The Importance of Breast Cancer Awareness
Every October, we start seeing pink everywhere. Women enroll in breast cancer walks, wear pink ribbons, and even the men get in on the act, with the National Football League wearing pink towels and sports shoes. October has been designated Breast Cancer Awareness month. The question is, how aware are you of breast cancer?
What is it?
Breast cancer is the formation of cancerous cells in the breast. If it is not caught early, it can spread to the lymph nodes of the immune system and beyond to other parts of the body, including, lung, liver, bone and brain.
What are the symptoms?
There are a number of key ways to prevent breast cancer, including:
• Breasts that are not the usual size, shape, and color
• A swelling or odd-looking bulging in the breast
• Dimpling or puckering of the skin
• An inverted nipple, that is, one which stick in rather than out
• A nipple that has changed location
• Redness, soreness, rash
• Peeling skin around the nipple
How can it be prevented?
• Adding more exercise and activity to your day
• Avoiding alcohol
• Not smoking cigarettes
• Not using hormonal contraceptives, but rather, other alternatives such as condoms, a diaphragm or IntraUterine Device (IUD)
• No childbirth
• A late first live birth, such as over the age of 30
• No breastfeeding
• Obesity, especially after menopause
• Not using hormonal replacement therapy (HRT) for menopausal symptoms
• Avoiding getting too much radiation from X-rays or other diagnostic tests that use radiation
• Eating a healthy diet, which includes plenty of fruits and vegetables and high quality protein, such as salmon, tofu and kidney beans.
• Avoiding processed foods, red meat and cow milk that is not organic. Not eating charred or grilled red meat.
• Avoiding lots of chemicals in your personal care products, household cleaners and so on-consider making your own natural versions of these at home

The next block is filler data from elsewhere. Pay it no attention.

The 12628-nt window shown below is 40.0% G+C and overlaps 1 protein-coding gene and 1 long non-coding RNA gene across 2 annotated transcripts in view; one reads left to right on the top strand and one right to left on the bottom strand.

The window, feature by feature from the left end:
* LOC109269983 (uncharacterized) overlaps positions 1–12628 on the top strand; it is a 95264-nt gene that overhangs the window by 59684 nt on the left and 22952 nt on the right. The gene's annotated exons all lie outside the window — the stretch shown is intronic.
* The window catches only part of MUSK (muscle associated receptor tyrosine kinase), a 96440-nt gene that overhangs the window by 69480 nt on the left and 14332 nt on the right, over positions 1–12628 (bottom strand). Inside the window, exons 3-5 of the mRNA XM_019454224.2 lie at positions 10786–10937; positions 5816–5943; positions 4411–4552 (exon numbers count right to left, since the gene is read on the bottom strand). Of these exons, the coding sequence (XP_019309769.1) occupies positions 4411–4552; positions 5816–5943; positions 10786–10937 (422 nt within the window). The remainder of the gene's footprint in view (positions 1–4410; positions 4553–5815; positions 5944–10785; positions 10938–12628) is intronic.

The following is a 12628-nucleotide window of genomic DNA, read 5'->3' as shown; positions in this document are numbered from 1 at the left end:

Are there other things I can do to stay healthy in relation to breast cancer?
There are several other ways to stay on top of your breast cancer health.
The Know your Lemons campaign has become a huge success in getting women to become more breast cancer aware and learn how to give themselves exams.
Examine yourself regularly, such as once a month.
Regular doctor’s appointments
Regular doctor’s appointments are important for getting a clinical breast exam from your doctor to confirm anything you might find in your own self-exam, or pick up anything you might have missed.
Mammograms are a fairly reliable way to detect breast cancer, though they are not 100% fool-proof. Mammograms use small doses of radiation to scan the breasts for any irregularities or tumors. They do use radiation, so some people are concerned that mammograms might actually cause cancer.
Another issue is that these tests have to be administered by humans and assessed by them, which means there is room for human error. The machines have to be calibrated correctly and the test administered properly. Up to 25% of mammograms might result in recalls, which can be very upsetting.
There can also be false positives, leading to unneeded treatment, or false negatives, telling women they are in the clear when they actually have early grade cancer.
Some breast cancer has a genetic component, that is, it runs in families. Get a BRCA test to determine whether you have the gene mutation that might make it more likely for you to develop cancer.
Be an advocate for women’s health. Share what you learn with the help of this free kit: https://healthfinder.gov/NHO/PDFs/OctoberNHOToolkit.pdf
and help women prevent breast cancer, or detect it early, when it is easier to treat it successfully.